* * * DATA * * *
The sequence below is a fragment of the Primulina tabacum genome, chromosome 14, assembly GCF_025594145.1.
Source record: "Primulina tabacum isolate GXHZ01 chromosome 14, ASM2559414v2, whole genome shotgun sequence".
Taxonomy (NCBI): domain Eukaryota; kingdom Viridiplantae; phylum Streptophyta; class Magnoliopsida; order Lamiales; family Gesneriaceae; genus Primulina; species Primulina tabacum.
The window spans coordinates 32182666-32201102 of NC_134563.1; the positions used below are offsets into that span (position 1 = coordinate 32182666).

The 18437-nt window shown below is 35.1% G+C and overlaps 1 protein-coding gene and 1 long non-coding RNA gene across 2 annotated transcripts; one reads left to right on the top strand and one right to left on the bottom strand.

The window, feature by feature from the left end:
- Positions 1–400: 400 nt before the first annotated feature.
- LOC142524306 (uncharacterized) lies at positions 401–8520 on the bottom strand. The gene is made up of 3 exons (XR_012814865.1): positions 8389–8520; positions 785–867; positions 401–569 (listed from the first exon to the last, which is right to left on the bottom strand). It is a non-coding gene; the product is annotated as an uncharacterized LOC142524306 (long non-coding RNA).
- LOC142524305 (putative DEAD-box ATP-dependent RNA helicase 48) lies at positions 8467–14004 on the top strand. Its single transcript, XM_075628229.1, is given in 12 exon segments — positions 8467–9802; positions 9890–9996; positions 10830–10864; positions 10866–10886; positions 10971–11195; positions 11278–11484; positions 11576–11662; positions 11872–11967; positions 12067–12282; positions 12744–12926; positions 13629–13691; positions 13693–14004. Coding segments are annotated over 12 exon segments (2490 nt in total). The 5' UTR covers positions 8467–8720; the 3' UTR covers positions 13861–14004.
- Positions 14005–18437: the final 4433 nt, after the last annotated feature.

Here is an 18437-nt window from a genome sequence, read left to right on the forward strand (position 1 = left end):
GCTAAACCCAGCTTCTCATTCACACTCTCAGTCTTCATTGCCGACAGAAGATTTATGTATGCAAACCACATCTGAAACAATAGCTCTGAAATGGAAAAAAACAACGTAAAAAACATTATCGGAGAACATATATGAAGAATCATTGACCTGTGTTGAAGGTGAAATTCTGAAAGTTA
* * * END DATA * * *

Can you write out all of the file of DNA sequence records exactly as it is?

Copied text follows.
The sequence below is a fragment of the Primulina tabacum genome, chromosome 14, assembly GCF_025594145.1.
Source record: "Primulina tabacum isolate GXHZ01 chromosome 14, ASM2559414v2, whole genome shotgun sequence".
Taxonomy (NCBI): domain Eukaryota; kingdom Viridiplantae; phylum Streptophyta; class Magnoliopsida; order Lamiales; family Gesneriaceae; genus Primulina; species Primulina tabacum.
The window spans coordinates 32182666-32201102 of NC_134563.1; the positions used below are offsets into that span (position 1 = coordinate 32182666).

The 18437-nt window shown below is 35.1% G+C and overlaps 1 protein-coding gene and 1 long non-coding RNA gene across 2 annotated transcripts; one reads left to right on the top strand and one right to left on the bottom strand.

The window, feature by feature from the left end:
- Positions 1–400: 400 nt before the first annotated feature.
- LOC142524306 (uncharacterized) lies at positions 401–8520 on the bottom strand. The gene is made up of 3 exons (XR_012814865.1): positions 8389–8520; positions 785–867; positions 401–569 (listed from the first exon to the last, which is right to left on the bottom strand). It is a non-coding gene; the product is annotated as an uncharacterized LOC142524306 (long non-coding RNA).
- LOC142524305 (putative DEAD-box ATP-dependent RNA helicase 48) lies at positions 8467–14004 on the top strand. Its single transcript, XM_075628229.1, is given in 12 exon segments — positions 8467–9802; positions 9890–9996; positions 10830–10864; positions 10866–10886; positions 10971–11195; positions 11278–11484; positions 11576–11662; positions 11872–11967; positions 12067–12282; positions 12744–12926; positions 13629–13691; positions 13693–14004. Coding segments are annotated over 12 exon segments (2490 nt in total). The 5' UTR covers positions 8467–8720; the 3' UTR covers positions 13861–14004.
- Positions 14005–18437: the final 4433 nt, after the last annotated feature.

Here is an 18437-nt window from a genome sequence, read left to right on the forward strand (position 1 = left end):
GCTAAACCCAGCTTCTCATTCACACTCTCAGTCTTCATTGCCGACAGAAGATTTATGTATGCAAACCACATCTGAAACAATAGCTCTGAAATGGAAAAAAACAACGTAAAAAACATTATCGGAGAACATATATGAAGAATCATTGACCTGTGTTGAAGGTGAAATTCTGAAAGTTA